Personal Journey: A warm and welcoming weekend in Marrakech

Writer Anna Lipowitz gets a second henna tattoo, one already done, in Marrakech, Morocco.
Writer Anna Lipowitz gets a second henna tattoo, one already done, in Marrakech, Morocco.
Posted: February 10, 2014

When I felt the plane lift off from Philadelphia International Airport, I knew I was embarking on an incredible adventure. My destination was Milan, Italy, where I would begin my semester abroad. Little did I know that a weekend trip to Africa would be in my future. On April 29, 2013, my friends and I boarded a plane to Marrakech, Morocco, for one exciting, moving weekend.

I fell in love with Marrakech: its beautiful, charming people, the endless piles of dried fruits, nuts, and spices, the warm, soothing scents emanating from tea stands, the gorgeous, colorful lanterns lighting every roof. The liveliness of the street musicians and snake charmers was incredibly enticing, as was the approachability of the vendors. Marrakech is unlike anything I have ever seen, and the people were the friendliest I encountered while abroad.

Of course I had to participate in such tourist activities as riding camels through the desert, shopping in the souks, and eating plenty of couscous, but the most memorable experiences were with the people I met. Near the end of one excruciatingly hot afternoon, my friends and I decided to take a cab rather than walk to our final destination. Fortunately, we caught a cab with an enthusiastic driver who, instead of just transporting us, accompanied us to authentic markets where merchants gave us private showings of handmade carpets, leather, and tea. He went out of his way to be our guide and asked for a minuscule amount of money in return. As we quickly learned, he was not the exception - his kindness, helpfulness, and curiosity were common traits of all the people I met.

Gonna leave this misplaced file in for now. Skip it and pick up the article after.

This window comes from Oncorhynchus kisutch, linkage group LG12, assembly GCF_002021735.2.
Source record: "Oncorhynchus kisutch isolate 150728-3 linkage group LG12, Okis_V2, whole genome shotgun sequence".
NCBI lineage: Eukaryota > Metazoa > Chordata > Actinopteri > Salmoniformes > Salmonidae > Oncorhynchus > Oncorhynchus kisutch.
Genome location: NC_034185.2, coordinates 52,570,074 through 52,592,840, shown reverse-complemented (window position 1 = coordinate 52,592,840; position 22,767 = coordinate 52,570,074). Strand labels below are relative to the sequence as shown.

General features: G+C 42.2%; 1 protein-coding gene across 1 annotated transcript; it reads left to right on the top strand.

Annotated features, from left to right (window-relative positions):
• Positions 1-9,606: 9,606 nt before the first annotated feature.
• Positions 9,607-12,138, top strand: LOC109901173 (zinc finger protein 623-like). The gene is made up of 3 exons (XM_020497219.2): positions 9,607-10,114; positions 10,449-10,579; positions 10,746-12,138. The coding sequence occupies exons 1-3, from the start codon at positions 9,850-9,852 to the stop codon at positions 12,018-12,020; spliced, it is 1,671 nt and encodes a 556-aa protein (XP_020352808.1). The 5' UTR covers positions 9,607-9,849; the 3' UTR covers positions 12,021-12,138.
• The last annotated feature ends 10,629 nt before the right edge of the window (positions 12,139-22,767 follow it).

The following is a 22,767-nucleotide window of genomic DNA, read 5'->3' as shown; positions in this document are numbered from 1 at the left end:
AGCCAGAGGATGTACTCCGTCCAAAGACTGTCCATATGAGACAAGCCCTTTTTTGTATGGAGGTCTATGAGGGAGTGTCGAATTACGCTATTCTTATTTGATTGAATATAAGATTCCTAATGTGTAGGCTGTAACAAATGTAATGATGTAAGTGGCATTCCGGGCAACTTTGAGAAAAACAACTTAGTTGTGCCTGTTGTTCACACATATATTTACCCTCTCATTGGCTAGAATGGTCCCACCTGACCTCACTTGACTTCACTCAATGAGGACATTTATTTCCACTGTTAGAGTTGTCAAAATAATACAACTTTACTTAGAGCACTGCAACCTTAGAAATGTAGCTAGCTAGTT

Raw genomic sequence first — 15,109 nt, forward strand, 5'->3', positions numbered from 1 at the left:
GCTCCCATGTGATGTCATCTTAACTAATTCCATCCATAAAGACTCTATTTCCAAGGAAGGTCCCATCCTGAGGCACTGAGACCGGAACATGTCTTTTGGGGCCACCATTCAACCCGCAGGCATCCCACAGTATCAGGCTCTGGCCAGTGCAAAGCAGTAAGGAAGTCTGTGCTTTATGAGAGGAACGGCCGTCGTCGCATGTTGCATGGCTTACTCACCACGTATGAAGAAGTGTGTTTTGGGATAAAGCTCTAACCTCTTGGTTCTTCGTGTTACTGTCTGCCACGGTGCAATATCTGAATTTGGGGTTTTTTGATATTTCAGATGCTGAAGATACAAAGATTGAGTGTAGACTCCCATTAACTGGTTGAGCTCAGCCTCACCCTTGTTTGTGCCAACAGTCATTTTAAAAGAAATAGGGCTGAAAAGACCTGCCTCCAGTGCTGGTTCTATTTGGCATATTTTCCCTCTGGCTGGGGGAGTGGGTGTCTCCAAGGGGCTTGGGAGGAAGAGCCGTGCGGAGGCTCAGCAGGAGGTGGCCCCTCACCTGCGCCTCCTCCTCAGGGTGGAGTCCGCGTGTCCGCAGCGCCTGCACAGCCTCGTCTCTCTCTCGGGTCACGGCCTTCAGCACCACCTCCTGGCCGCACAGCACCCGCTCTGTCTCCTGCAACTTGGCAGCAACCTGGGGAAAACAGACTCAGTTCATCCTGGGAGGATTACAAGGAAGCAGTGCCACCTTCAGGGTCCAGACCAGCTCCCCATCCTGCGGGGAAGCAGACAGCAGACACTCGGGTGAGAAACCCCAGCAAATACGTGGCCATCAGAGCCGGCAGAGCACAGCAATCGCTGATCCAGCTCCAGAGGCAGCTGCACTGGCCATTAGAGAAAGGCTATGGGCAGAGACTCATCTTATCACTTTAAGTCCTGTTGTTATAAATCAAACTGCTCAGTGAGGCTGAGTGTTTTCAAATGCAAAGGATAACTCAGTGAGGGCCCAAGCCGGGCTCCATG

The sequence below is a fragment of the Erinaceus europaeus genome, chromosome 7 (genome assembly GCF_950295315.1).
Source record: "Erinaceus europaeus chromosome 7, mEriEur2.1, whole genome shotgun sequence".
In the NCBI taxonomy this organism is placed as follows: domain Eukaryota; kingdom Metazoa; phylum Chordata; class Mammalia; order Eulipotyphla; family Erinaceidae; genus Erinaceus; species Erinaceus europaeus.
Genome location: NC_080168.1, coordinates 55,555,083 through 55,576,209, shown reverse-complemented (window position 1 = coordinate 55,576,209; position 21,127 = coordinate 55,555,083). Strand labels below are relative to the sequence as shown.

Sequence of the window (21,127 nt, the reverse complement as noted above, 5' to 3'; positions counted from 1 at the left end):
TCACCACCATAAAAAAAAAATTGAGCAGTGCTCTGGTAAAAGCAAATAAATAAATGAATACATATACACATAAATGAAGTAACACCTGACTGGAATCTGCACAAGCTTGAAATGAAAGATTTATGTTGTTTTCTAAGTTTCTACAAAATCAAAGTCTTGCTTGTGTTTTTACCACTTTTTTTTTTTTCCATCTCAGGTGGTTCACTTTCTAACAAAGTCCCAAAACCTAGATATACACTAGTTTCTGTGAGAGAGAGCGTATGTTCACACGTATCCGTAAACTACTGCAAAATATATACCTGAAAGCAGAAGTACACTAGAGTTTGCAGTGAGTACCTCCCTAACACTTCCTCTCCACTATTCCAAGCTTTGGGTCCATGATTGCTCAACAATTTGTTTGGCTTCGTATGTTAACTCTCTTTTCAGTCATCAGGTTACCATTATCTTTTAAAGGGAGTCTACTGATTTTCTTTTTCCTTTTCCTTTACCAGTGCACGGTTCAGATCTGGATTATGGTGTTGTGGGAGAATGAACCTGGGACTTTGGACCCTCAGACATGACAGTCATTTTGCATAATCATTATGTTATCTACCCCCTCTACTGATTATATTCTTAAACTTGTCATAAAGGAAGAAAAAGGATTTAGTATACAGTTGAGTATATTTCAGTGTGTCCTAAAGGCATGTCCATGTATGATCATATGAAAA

While I explored the scenic Majorelle Garden, a man from Saudi Arabia sought me out to express his condolences for the bombing in Boston. He told me he is sorry we live in a world in which we must fear one another. Not only did this man express sympathy for the people of Boston, but he, like many vendors I met, apologized for the tragedy when he realized I was American.

By the end of the day, when I reentered the medina, people I met the day I arrived greeted me by name and asked to keep in touch. It was my first visit to an Arab country and I never felt so welcomed. Many referred to me as their friend or sister, not only because of my reaction to their sincerity, but also because I told them about my grandfather's background: He was Syrian.

Marrakech gave me a better understanding of the world and helped me branch out of my comfort zone. I am so grateful for the experiences I had and the generous people I met.


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Anna Lipowitz, a senior at Gettysburg College, resides in Ardmore.

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